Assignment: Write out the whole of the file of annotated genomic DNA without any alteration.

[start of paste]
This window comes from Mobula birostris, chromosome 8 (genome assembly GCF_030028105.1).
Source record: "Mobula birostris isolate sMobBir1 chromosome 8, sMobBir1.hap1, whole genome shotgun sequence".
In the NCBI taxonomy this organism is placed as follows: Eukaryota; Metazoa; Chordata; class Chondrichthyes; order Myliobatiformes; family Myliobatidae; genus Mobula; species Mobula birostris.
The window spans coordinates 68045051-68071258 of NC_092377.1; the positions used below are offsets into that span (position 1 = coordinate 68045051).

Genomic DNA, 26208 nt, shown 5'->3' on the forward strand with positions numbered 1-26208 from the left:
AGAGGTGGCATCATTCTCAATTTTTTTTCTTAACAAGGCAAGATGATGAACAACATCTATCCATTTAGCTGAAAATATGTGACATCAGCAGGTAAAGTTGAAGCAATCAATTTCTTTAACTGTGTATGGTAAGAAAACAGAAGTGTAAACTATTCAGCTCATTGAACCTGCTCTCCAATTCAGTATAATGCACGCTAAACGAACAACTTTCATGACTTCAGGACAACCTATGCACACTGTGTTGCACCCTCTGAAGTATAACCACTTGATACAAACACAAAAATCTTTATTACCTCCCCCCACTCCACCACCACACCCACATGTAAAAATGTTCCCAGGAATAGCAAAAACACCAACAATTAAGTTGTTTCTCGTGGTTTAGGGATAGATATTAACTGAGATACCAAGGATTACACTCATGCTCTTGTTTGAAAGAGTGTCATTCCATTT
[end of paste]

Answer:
This window comes from Mobula birostris, chromosome 8 (genome assembly GCF_030028105.1).
Source record: "Mobula birostris isolate sMobBir1 chromosome 8, sMobBir1.hap1, whole genome shotgun sequence".
In the NCBI taxonomy this organism is placed as follows: Eukaryota; Metazoa; Chordata; class Chondrichthyes; order Myliobatiformes; family Myliobatidae; genus Mobula; species Mobula birostris.
The window spans coordinates 68045051-68071258 of NC_092377.1; the positions used below are offsets into that span (position 1 = coordinate 68045051).

Genomic DNA, 26208 nt, shown 5'->3' on the forward strand with positions numbered 1-26208 from the left:
AGAGGTGGCATCATTCTCAATTTTTTTTCTTAACAAGGCAAGATGATGAACAACATCTATCCATTTAGCTGAAAATATGTGACATCAGCAGGTAAAGTTGAAGCAATCAATTTCTTTAACTGTGTATGGTAAGAAAACAGAAGTGTAAACTATTCAGCTCATTGAACCTGCTCTCCAATTCAGTATAATGCACGCTAAACGAACAACTTTCATGACTTCAGGACAACCTATGCACACTGTGTTGCACCCTCTGAAGTATAACCACTTGATACAAACACAAAAATCTTTATTACCTCCCCCCACTCCACCACCACACCCACATGTAAAAATGTTCCCAGGAATAGCAAAAACACCAACAATTAAGTTGTTTCTCGTGGTTTAGGGATAGATATTAACTGAGATACCAAGGATTACACTCATGCTCTTGTTTGAAAGAGTGTCATTCCATTT